Elizabeth "Lizzie" Bell spent her 15th birthday last month in a hospital bed at University Medical Center, fighting flu and pneumonia.

She's had many, many operations, and more may be ahead.

The young Tucson woman, afflicted with a rare blood disorder, had every reason to sing the blues to a Northern Pima County Chamber of Commerce breakfast audience last week.

She didn't. Instead, Lizzie talked about the good things in her life, her supportive family and friends, her Extreme Makeover Home Edition experiences, and her life's mission – getting healthy people to donate blood, and to be evaluated for bone marrow transplant potential.

The Tucson resident has Diamond Blackfan Anemia, an extremely rare blood disorder that requires her to be pumped with medicine every day, and have her blood transfused every other week.

"I've had needles my entire life since I was six months old," she said. "I even teach the nurses sometimes, if they're new.

"If I can take a needle, you can take a pinch," Lizzie told the group.

Other people's blood has "helped me stay alive," she said. Less than 5 percent of Americans who can donate blood actually do so. One bag of blood saves "up to three lives."

Lizzie's life has had struggles and joys, all of it backed by family and friends who attended last week's breakfast at the Hilton Tucson El Conquistador, and who helped fill and pass out plastic sacks filled with information about blood donation, a bottle of water and a package of instant cereal. "My family's very, very supportive of me," she said.

Lizzie showed a video from her earlier childhood. She wore a pump on her stomach, and had a painful needle stick in her hand.

"That was me about 10 years ago," she said Thursday. "A couple things have changed." She gets a needle in her arm, rather than her hand, and the pump is bigger. She uses it 12 hours a day.

"It's just something I have to do," Bell said.

Lizzie describes herself as a typical teen-aged girl. She likes to dance, to hang out with friends, to travel, to go to Starbuck's. A video image showed Lizzie caked in mud from a wash after a rainstorm. "I don't know what we were thinking," she said.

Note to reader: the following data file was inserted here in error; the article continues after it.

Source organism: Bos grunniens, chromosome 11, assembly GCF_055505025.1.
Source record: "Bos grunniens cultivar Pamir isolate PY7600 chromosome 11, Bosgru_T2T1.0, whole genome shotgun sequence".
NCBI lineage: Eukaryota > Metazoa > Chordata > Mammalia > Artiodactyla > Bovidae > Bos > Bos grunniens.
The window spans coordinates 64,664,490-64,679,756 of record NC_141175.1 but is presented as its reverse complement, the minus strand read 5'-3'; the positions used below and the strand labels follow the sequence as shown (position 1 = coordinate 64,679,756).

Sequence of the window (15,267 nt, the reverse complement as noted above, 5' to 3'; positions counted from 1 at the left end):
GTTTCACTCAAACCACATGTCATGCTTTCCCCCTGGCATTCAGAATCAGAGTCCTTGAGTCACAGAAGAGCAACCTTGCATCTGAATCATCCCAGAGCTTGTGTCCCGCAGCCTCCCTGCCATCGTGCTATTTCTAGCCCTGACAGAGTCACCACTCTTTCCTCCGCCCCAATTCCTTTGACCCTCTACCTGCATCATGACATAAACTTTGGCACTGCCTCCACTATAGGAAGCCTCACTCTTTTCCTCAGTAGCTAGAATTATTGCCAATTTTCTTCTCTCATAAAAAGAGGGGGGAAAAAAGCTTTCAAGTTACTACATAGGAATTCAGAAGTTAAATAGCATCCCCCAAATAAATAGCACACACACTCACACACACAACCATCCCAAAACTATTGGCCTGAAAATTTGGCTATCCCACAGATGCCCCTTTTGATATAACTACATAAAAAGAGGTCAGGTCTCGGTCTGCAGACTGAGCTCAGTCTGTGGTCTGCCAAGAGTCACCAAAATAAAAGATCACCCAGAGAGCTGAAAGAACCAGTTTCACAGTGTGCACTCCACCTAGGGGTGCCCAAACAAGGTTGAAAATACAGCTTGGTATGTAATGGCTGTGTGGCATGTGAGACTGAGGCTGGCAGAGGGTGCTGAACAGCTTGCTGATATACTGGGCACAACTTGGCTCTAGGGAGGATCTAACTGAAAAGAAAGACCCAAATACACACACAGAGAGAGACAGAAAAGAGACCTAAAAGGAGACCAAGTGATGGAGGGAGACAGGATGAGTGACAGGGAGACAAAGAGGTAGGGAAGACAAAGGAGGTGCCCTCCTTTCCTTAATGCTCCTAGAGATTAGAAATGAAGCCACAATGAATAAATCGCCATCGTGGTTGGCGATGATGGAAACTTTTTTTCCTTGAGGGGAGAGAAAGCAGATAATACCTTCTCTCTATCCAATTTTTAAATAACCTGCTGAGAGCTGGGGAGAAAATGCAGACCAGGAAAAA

One way Lizzie might be different than other kids — "I love hospital food, I don't know why," she said, then noting she "loves to feel that protection" a hospital provides.

Lizzie's story has been noticed. In January, Ty Pennington and the "Extreme Makeover Home Edition" TV crew came to Tucson, and surprised Lizzie Bell and her family by tearing down their Foothills house, and building them a new one.

"It was cool, an amazing experience, something I will never forget," Lizzie said.

Pennington is "very down to earth, very nice, funny in his own way," she said. He's helped Lizzie create a new clothing line, A Positive, which is her blood type. She wants to build a portfolio of styles.

Along the way, she's stayed at the Waldorf-Astoria in New York City, saw "Mary Poppins" on Broadway, and threw out the first pitch at a Tucson Sidewinders baseball game. "I actually threw a pretty good pitch," she said.

Lizzie, who just completed the eighth grade, is looking at an online high school. Her condition leaves her immune system weak, and vulnerable. "I've missed a lot of school," she said.

Lizzie said there are 700 people in the world with Diamond Blackfan Anemia. Her bones "don't make red blood cells," she said. Steroids can help Diamond Blackfan patients, but not in her case. She jokes about a photo when she was very young, "so short and so big" because of the steroids. A little older, and "I looked like Yoda," she said. "It was bad."

She needs regular transfusions, and they have become more complicated because she's developed an antibody. Lizzie now needs A-positive, CMV-negative and E-negative blood.

Lizzie doesn't want to have a blood marrow transplant, but it may become necessary because iron has accumulated in vital organs. She's asking people to have their marrow tested for general donation suitability.

The 5th annual Lizzie Bell Blood Drive

World Donor Day, Sunday, June 14

American Red Cross Main Center, northeast corner of Broadway and Kolb

9 a.m.-2 p.m.


Sponsored by the John P. Bell Family Foundation.


All presenting donors receive a pair of flip-flops, and are entered in a weekly drawing for a $250 gift card.

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